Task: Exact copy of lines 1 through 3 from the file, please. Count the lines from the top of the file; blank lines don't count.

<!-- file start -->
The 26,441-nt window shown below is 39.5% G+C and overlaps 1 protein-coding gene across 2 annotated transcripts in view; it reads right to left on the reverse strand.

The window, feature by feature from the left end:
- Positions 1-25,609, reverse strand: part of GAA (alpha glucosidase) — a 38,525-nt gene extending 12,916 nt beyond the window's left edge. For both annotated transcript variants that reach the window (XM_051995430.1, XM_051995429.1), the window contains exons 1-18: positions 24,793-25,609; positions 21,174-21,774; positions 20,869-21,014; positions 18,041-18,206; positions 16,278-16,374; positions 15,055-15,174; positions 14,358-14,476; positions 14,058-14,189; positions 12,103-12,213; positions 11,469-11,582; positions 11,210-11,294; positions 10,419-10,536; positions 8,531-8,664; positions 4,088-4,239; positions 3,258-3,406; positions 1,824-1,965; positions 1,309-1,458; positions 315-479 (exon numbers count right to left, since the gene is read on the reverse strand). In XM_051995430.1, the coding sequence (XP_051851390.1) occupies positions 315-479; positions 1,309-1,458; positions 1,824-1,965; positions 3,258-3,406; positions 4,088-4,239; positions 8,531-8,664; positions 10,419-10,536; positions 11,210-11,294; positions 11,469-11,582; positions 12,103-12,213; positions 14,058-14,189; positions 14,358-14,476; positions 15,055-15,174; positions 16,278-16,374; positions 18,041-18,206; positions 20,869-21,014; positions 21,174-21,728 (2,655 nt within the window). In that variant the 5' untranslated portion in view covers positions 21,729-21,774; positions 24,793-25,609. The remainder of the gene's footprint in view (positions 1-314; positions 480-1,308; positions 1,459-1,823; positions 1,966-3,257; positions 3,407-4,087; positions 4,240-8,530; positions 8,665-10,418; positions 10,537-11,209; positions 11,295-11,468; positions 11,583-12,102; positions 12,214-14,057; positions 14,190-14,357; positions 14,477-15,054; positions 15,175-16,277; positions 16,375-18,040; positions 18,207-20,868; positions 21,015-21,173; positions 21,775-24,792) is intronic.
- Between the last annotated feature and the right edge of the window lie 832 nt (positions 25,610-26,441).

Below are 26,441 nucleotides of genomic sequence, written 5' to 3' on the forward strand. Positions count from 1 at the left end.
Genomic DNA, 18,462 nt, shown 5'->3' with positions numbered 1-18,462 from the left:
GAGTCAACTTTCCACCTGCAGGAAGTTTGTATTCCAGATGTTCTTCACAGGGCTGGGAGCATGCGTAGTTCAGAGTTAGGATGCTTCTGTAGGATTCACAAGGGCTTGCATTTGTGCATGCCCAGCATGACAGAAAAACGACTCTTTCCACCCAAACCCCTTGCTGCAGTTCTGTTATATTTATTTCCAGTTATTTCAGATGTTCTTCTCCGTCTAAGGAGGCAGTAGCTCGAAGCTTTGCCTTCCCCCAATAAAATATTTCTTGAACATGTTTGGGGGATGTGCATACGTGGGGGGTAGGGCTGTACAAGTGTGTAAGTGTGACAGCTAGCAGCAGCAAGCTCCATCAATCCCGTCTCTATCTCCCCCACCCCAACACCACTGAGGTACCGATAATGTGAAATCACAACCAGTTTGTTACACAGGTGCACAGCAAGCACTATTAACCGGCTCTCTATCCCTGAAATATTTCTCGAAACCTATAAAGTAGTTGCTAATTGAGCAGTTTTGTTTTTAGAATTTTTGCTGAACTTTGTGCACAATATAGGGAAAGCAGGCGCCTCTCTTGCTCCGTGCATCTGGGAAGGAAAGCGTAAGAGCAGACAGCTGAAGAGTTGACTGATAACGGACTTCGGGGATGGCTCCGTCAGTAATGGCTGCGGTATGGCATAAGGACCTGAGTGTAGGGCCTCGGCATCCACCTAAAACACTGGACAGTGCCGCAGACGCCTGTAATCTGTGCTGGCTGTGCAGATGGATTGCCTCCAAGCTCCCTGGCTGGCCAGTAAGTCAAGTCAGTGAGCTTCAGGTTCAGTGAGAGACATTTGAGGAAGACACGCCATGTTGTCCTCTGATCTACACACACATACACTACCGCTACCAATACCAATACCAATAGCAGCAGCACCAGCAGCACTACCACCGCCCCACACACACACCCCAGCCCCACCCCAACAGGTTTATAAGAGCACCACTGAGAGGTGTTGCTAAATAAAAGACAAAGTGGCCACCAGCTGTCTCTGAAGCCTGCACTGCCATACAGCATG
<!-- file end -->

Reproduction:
The 26,441-nt window shown below is 39.5% G+C and overlaps 1 protein-coding gene across 2 annotated transcripts in view; it reads right to left on the reverse strand.

The window, feature by feature from the left end:
- Positions 1-25,609, reverse strand: part of GAA (alpha glucosidase) — a 38,525-nt gene extending 12,916 nt beyond the window's left edge. For both annotated transcript variants that reach the window (XM_051995430.1, XM_051995429.1), the window contains exons 1-18: positions 24,793-25,609; positions 21,174-21,774; positions 20,869-21,014; positions 18,041-18,206; positions 16,278-16,374; positions 15,055-15,174; positions 14,358-14,476; positions 14,058-14,189; positions 12,103-12,213; positions 11,469-11,582; positions 11,210-11,294; positions 10,419-10,536; positions 8,531-8,664; positions 4,088-4,239; positions 3,258-3,406; positions 1,824-1,965; positions 1,309-1,458; positions 315-479 (exon numbers count right to left, since the gene is read on the reverse strand). In XM_051995430.1, the coding sequence (XP_051851390.1) occupies positions 315-479; positions 1,309-1,458; positions 1,824-1,965; positions 3,258-3,406; positions 4,088-4,239; positions 8,531-8,664; positions 10,419-10,536; positions 11,210-11,294; positions 11,469-11,582; positions 12,103-12,213; positions 14,058-14,189; positions 14,358-14,476; positions 15,055-15,174; positions 16,278-16,374; positions 18,041-18,206; positions 20,869-21,014; positions 21,174-21,728 (2,655 nt within the window). In that variant the 5' untranslated portion in view covers positions 21,729-21,774; positions 24,793-25,609. The remainder of the gene's footprint in view (positions 1-314; positions 480-1,308; positions 1,459-1,823; positions 1,966-3,257; positions 3,407-4,087; positions 4,240-8,530; positions 8,665-10,418; positions 10,537-11,209; positions 11,295-11,468; positions 11,583-12,102; positions 12,214-14,057; positions 14,190-14,357; positions 14,477-15,054; positions 15,175-16,277; positions 16,375-18,040; positions 18,207-20,868; positions 21,015-21,173; positions 21,775-24,792) is intronic.